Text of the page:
Palma guide: emblematic buildings in Palma

If you have taken your time to stroll around the city, you probably have noticed that behind every corner there is something new to be amazed by. Palma and its endless little streets, hidden cafés and cobbled pedestrian alleys sure has a lot to offer to visitors and residents. And when discovering Palma by foot you will bump into some historic and emblematic buildings that are well-worth a visit. So today for our Palma guide by Nakar we are more than ready to unveil three of the most emblematic buildings in Palma’s old town.

  1. ‘Fundació La Caixa’. The building that used to be the old Gran Hotel in Palma became the most beautiful gallery in the city. But even if you will find inspiring art inside, the most attractive part of this place is actually is looks from outside.

    This iconic Modernist building was designed by the Catalan architect Lluís Domènech i Montaner and started the ‘art nouveau’ fever around Palma.

    La Caixa foundation restored it and reopened it in 1933. You should stop by and take a closer look to the many tiling details, balconies and ornate iron railings.

  2. ‘Can Rey y Almacenes El Águila’. Continuing with our tour through Palma to discover the most emblematic buildings in the city, we head towards Plaza Mayor and on the street called Calle Colom your attention will quickly be dragged to two buildings standing side by side.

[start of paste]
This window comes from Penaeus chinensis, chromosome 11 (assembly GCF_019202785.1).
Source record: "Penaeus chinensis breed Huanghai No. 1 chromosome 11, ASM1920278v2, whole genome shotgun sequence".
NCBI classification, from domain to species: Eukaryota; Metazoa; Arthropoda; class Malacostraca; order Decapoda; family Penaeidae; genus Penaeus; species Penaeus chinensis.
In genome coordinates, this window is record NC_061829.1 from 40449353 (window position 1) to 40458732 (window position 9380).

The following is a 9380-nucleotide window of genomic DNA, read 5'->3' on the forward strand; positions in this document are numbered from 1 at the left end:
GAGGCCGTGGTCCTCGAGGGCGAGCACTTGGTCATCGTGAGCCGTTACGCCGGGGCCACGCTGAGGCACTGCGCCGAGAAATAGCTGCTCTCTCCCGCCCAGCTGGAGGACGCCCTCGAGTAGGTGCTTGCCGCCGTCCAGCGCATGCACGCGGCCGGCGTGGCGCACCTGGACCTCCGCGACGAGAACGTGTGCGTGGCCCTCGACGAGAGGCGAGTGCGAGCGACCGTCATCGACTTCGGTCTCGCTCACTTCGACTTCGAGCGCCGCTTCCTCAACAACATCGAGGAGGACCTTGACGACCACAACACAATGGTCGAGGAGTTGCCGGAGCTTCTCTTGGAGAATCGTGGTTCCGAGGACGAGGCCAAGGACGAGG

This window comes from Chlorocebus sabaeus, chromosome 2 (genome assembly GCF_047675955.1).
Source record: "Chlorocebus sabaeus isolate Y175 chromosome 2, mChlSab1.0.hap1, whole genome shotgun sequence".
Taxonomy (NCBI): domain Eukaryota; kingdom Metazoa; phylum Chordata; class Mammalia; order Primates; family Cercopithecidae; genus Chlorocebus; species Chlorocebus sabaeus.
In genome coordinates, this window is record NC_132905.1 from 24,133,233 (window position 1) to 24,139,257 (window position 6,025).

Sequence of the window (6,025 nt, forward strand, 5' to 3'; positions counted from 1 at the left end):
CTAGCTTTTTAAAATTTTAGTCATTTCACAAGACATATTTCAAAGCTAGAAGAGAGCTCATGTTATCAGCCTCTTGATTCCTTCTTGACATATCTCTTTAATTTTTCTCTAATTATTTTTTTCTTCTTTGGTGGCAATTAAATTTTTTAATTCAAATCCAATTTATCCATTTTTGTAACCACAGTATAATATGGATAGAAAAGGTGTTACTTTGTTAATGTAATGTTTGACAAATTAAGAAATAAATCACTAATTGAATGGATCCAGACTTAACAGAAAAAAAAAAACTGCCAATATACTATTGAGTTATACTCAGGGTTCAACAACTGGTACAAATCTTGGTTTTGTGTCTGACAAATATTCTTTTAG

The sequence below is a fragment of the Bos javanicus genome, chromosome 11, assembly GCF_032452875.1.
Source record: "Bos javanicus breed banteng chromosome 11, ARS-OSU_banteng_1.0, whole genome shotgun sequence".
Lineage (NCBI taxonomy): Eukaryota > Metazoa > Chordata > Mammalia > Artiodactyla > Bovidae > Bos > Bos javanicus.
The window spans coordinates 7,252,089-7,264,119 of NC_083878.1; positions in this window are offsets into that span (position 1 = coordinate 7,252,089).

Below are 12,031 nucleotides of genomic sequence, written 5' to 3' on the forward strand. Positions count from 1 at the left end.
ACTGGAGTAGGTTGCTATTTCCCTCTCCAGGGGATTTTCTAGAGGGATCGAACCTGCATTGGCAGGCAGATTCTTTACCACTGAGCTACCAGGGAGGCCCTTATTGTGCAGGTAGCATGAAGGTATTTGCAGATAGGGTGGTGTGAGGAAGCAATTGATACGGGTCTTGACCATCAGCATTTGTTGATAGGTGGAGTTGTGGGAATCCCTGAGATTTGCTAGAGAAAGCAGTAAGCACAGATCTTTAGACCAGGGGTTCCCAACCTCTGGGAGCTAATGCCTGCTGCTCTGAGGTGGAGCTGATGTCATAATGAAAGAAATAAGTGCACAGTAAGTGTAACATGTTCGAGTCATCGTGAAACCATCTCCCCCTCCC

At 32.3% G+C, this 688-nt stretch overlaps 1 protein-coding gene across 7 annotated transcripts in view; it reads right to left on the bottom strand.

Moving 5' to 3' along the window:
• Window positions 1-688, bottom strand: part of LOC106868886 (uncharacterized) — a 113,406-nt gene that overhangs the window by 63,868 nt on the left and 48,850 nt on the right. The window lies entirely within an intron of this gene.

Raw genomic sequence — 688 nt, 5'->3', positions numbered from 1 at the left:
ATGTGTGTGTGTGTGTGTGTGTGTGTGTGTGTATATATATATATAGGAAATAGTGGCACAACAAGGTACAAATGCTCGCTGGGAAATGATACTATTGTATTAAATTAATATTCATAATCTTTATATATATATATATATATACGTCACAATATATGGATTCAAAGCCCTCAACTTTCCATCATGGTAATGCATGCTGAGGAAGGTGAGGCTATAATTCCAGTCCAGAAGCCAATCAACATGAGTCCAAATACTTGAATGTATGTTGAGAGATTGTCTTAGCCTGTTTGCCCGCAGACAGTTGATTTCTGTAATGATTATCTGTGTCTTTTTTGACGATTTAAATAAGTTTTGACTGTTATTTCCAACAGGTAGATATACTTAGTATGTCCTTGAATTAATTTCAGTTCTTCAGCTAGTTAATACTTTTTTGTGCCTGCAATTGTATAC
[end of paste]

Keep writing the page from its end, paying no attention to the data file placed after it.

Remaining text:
Both buildings share their ground structure and are another clear example of the Modernist art expression in Palma. With a strong influence by Gaudí, these buildings are also strongly decorated with an art nouveau trend marked by the round decorative arch.

  3. ‘Casasayas’ and ‘Pensión Menorquina’. Right on the well-known ‘Plaza del Mercat’ two beautiful buildings stand out. It’s ‘Casasayas’ and ‘Pensión Menorquina’, a modernist building built in 1908 by Francesc Roca and Guillem Reynés for Josep Casasayas, the owner of one of Palma’s oldest bakery shops, Can Frasquet.

    Both are symmetrical and identical buildings separated by a little street called Santacília, but were actually meant to be connected somehow. The ondulant facade is due to the concept of dynamism in architecture. Some experts say that these buildings are not pure modernism, as they are not decorated or ornamented with floral or animal details and it could be catalogued as a secessionist building instead.

If you are looking to continue a modernist route through Palma, we will be more than happy to provide additional information about other modernist buildings hiding all over the vibrant and cosmopolitan city. Just stop by our front desk and ask us ☺